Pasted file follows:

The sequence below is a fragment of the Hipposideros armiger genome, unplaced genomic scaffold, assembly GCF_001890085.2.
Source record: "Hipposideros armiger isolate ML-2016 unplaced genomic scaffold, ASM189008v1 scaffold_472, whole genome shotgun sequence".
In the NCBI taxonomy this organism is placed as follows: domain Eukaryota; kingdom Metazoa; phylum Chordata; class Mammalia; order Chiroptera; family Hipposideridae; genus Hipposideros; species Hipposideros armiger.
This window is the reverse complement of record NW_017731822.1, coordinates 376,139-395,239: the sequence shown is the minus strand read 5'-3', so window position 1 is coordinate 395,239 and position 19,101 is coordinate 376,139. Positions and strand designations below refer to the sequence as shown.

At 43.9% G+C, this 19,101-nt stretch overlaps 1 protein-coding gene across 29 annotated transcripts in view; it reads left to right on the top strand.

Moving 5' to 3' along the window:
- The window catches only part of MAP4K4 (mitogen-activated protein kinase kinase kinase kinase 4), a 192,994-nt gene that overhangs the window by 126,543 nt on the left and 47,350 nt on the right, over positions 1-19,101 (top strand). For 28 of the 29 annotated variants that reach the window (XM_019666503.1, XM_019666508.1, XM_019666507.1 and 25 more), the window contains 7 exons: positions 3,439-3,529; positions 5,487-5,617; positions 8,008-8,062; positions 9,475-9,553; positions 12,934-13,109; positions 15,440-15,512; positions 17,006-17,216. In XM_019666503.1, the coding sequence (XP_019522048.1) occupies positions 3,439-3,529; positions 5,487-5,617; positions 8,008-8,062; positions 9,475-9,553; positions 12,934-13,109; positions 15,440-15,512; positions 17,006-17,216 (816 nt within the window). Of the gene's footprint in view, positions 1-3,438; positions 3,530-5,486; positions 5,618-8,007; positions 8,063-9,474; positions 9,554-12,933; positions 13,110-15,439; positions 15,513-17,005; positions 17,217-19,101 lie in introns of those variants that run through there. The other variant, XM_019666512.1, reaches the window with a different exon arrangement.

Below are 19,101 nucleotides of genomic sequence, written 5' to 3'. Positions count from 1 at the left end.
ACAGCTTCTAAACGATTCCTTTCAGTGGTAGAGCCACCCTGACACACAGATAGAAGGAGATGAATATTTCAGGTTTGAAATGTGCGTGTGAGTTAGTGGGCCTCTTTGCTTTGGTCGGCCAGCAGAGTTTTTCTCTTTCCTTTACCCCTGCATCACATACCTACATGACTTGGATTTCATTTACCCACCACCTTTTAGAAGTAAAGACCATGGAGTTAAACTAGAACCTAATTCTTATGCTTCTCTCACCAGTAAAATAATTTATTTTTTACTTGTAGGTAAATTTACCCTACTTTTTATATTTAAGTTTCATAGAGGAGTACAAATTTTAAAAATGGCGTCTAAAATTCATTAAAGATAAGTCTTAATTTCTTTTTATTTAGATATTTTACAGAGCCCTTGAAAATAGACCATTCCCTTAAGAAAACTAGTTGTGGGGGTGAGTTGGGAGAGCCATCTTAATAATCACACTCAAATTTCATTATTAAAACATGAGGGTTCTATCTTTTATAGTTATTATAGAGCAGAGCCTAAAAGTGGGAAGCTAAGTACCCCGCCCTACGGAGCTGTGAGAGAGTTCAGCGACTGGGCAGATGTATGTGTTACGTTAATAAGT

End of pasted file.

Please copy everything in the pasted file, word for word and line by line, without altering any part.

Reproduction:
The sequence below is a fragment of the Hipposideros armiger genome, unplaced genomic scaffold, assembly GCF_001890085.2.
Source record: "Hipposideros armiger isolate ML-2016 unplaced genomic scaffold, ASM189008v1 scaffold_472, whole genome shotgun sequence".
In the NCBI taxonomy this organism is placed as follows: domain Eukaryota; kingdom Metazoa; phylum Chordata; class Mammalia; order Chiroptera; family Hipposideridae; genus Hipposideros; species Hipposideros armiger.
This window is the reverse complement of record NW_017731822.1, coordinates 376,139-395,239: the sequence shown is the minus strand read 5'-3', so window position 1 is coordinate 395,239 and position 19,101 is coordinate 376,139. Positions and strand designations below refer to the sequence as shown.

At 43.9% G+C, this 19,101-nt stretch overlaps 1 protein-coding gene across 29 annotated transcripts in view; it reads left to right on the top strand.

Moving 5' to 3' along the window:
- The window catches only part of MAP4K4 (mitogen-activated protein kinase kinase kinase kinase 4), a 192,994-nt gene that overhangs the window by 126,543 nt on the left and 47,350 nt on the right, over positions 1-19,101 (top strand). For 28 of the 29 annotated variants that reach the window (XM_019666503.1, XM_019666508.1, XM_019666507.1 and 25 more), the window contains 7 exons: positions 3,439-3,529; positions 5,487-5,617; positions 8,008-8,062; positions 9,475-9,553; positions 12,934-13,109; positions 15,440-15,512; positions 17,006-17,216. In XM_019666503.1, the coding sequence (XP_019522048.1) occupies positions 3,439-3,529; positions 5,487-5,617; positions 8,008-8,062; positions 9,475-9,553; positions 12,934-13,109; positions 15,440-15,512; positions 17,006-17,216 (816 nt within the window). Of the gene's footprint in view, positions 1-3,438; positions 3,530-5,486; positions 5,618-8,007; positions 8,063-9,474; positions 9,554-12,933; positions 13,110-15,439; positions 15,513-17,005; positions 17,217-19,101 lie in introns of those variants that run through there. The other variant, XM_019666512.1, reaches the window with a different exon arrangement.

Below are 19,101 nucleotides of genomic sequence, written 5' to 3'. Positions count from 1 at the left end.
ACAGCTTCTAAACGATTCCTTTCAGTGGTAGAGCCACCCTGACACACAGATAGAAGGAGATGAATATTTCAGGTTTGAAATGTGCGTGTGAGTTAGTGGGCCTCTTTGCTTTGGTCGGCCAGCAGAGTTTTTCTCTTTCCTTTACCCCTGCATCACATACCTACATGACTTGGATTTCATTTACCCACCACCTTTTAGAAGTAAAGACCATGGAGTTAAACTAGAACCTAATTCTTATGCTTCTCTCACCAGTAAAATAATTTATTTTTTACTTGTAGGTAAATTTACCCTACTTTTTATATTTAAGTTTCATAGAGGAGTACAAATTTTAAAAATGGCGTCTAAAATTCATTAAAGATAAGTCTTAATTTCTTTTTATTTAGATATTTTACAGAGCCCTTGAAAATAGACCATTCCCTTAAGAAAACTAGTTGTGGGGGTGAGTTGGGAGAGCCATCTTAATAATCACACTCAAATTTCATTATTAAAACATGAGGGTTCTATCTTTTATAGTTATTATAGAGCAGAGCCTAAAAGTGGGAAGCTAAGTACCCCGCCCTACGGAGCTGTGAGAGAGTTCAGCGACTGGGCAGATGTATGTGTTACGTTAATAAGT